In their brief before the Supreme Court, Bostock's legal team argued that any decision other than guaranteeing full protections for LGBT employees would be "profoundly unworkable."

They noted the conundrum that could result from probing the motives of an employer who seeks to dismiss his gay employee: Do the employee's mannerisms offend the employer? Prohibited. Or does the employer's objection stem from a more conceptual opposition to homosexuality? Permitted.

Drawing such a fine distinction between these kinds of anti-LGBT attitudes, the brief argued, "leads to confusing and contradictory results."

Columbia Law School professor Suzanne Goldberg, who leads the school's Center for Gender and Sexuality Law, told Newsweek that she believes many of these problems could be resolved through an evidentiary inquiry.

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Demonstrators in favor of LGBT rights rally outside the U.S. Supreme Court in Washington, D.C., October 8, 2019, as the Court held oral arguments in three cases dealing with workplace discrimination based on sexual orientation. SAUL LOEB/AFP/Getty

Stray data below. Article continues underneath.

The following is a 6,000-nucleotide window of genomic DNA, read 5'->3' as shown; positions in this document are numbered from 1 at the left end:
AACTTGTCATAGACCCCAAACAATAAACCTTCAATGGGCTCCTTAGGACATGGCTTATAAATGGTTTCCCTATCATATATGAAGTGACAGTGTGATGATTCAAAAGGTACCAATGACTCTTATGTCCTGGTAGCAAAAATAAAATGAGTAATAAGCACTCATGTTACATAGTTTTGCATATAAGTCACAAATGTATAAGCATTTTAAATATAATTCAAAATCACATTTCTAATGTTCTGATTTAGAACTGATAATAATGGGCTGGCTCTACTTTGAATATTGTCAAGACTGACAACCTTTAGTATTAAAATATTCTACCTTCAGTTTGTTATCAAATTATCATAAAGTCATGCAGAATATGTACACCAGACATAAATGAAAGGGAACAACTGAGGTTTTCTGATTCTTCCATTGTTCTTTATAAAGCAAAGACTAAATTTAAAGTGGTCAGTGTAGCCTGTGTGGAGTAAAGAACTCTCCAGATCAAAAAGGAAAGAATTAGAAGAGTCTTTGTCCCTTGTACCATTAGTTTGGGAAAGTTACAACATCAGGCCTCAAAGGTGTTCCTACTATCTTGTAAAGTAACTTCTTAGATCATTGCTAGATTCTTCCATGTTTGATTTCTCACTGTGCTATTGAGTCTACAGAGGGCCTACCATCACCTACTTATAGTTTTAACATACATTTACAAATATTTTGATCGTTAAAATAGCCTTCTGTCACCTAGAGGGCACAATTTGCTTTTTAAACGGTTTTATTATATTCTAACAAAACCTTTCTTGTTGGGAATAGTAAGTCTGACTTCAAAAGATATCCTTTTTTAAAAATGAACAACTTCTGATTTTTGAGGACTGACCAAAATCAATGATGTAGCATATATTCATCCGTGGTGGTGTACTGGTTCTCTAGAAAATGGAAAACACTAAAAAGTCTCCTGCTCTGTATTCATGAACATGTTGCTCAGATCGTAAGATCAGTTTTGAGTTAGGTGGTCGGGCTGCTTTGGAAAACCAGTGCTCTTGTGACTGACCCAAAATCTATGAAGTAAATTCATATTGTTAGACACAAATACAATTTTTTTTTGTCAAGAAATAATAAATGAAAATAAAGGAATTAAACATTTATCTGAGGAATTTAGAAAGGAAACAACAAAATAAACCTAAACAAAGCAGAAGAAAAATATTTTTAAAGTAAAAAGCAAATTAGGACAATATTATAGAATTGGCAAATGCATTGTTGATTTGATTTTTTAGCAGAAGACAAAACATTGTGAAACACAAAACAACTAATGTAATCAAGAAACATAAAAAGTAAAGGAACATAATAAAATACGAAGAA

But, she said, there was ample room within court precedent to ensure that LGBT employees would be covered by Title VII, and believes such a ruling from the Supreme Court was the correct interpretation.

"Courts began to recognize some time ago, after Price Waterhouse, that drawing invisible lines between sex stereotyping of gay and non-gay employees does not make sense," Goldberg said. "This is a non-partisan issue. These are straightforward questions about applying law that on its face tells employers they cannot treat an employee differently because of their sex or the stereotypes associated with their sex."

This article has been updated with statements from parties involved in the cases.